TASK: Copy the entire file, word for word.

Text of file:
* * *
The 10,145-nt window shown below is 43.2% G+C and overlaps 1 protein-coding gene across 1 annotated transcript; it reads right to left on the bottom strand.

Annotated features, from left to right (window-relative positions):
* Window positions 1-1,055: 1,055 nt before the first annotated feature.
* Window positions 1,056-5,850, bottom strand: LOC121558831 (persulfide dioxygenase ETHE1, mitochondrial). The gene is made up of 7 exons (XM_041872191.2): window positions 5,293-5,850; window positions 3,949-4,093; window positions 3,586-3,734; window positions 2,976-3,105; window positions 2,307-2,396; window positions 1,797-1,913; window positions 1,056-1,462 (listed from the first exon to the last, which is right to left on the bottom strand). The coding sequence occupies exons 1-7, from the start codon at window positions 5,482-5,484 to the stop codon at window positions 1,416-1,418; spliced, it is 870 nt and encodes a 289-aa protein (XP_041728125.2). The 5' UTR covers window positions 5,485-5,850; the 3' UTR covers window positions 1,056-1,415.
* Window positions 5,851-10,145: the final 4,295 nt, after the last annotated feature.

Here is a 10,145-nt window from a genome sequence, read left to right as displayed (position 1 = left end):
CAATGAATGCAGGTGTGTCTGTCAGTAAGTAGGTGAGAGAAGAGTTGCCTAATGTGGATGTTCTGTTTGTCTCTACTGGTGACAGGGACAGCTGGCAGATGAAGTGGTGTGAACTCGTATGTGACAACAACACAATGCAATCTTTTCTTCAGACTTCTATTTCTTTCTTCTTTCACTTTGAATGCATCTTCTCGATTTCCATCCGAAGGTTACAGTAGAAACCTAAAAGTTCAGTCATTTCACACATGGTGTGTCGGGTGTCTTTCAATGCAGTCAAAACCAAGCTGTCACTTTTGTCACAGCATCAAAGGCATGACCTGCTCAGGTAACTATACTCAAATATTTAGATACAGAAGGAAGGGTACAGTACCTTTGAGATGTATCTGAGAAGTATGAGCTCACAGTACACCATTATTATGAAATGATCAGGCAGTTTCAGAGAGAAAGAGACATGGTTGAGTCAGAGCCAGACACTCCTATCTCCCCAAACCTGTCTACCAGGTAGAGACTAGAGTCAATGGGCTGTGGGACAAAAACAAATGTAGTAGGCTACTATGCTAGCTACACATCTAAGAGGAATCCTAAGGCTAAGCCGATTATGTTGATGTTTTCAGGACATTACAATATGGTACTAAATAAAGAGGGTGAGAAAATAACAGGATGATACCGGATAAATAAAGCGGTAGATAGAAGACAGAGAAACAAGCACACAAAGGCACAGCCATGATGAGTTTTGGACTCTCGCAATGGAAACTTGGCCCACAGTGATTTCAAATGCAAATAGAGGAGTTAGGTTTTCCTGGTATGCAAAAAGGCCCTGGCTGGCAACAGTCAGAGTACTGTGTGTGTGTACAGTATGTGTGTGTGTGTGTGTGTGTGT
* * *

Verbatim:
The 10,145-nt window shown below is 43.2% G+C and overlaps 1 protein-coding gene across 1 annotated transcript; it reads right to left on the bottom strand.

Annotated features, from left to right (window-relative positions):
* Window positions 1-1,055: 1,055 nt before the first annotated feature.
* Window positions 1,056-5,850, bottom strand: LOC121558831 (persulfide dioxygenase ETHE1, mitochondrial). The gene is made up of 7 exons (XM_041872191.2): window positions 5,293-5,850; window positions 3,949-4,093; window positions 3,586-3,734; window positions 2,976-3,105; window positions 2,307-2,396; window positions 1,797-1,913; window positions 1,056-1,462 (listed from the first exon to the last, which is right to left on the bottom strand). The coding sequence occupies exons 1-7, from the start codon at window positions 5,482-5,484 to the stop codon at window positions 1,416-1,418; spliced, it is 870 nt and encodes a 289-aa protein (XP_041728125.2). The 5' UTR covers window positions 5,485-5,850; the 3' UTR covers window positions 1,056-1,415.
* Window positions 5,851-10,145: the final 4,295 nt, after the last annotated feature.

Here is a 10,145-nt window from a genome sequence, read left to right as displayed (position 1 = left end):
CAATGAATGCAGGTGTGTCTGTCAGTAAGTAGGTGAGAGAAGAGTTGCCTAATGTGGATGTTCTGTTTGTCTCTACTGGTGACAGGGACAGCTGGCAGATGAAGTGGTGTGAACTCGTATGTGACAACAACACAATGCAATCTTTTCTTCAGACTTCTATTTCTTTCTTCTTTCACTTTGAATGCATCTTCTCGATTTCCATCCGAAGGTTACAGTAGAAACCTAAAAGTTCAGTCATTTCACACATGGTGTGTCGGGTGTCTTTCAATGCAGTCAAAACCAAGCTGTCACTTTTGTCACAGCATCAAAGGCATGACCTGCTCAGGTAACTATACTCAAATATTTAGATACAGAAGGAAGGGTACAGTACCTTTGAGATGTATCTGAGAAGTATGAGCTCACAGTACACCATTATTATGAAATGATCAGGCAGTTTCAGAGAGAAAGAGACATGGTTGAGTCAGAGCCAGACACTCCTATCTCCCCAAACCTGTCTACCAGGTAGAGACTAGAGTCAATGGGCTGTGGGACAAAAACAAATGTAGTAGGCTACTATGCTAGCTACACATCTAAGAGGAATCCTAAGGCTAAGCCGATTATGTTGATGTTTTCAGGACATTACAATATGGTACTAAATAAAGAGGGTGAGAAAATAACAGGATGATACCGGATAAATAAAGCGGTAGATAGAAGACAGAGAAACAAGCACACAAAGGCACAGCCATGATGAGTTTTGGACTCTCGCAATGGAAACTTGGCCCACAGTGATTTCAAATGCAAATAGAGGAGTTAGGTTTTCCTGGTATGCAAAAAGGCCCTGGCTGGCAACAGTCAGAGTACTGTGTGTGTGTACAGTATGTGTGTGTGTGTGTGTGTGTGT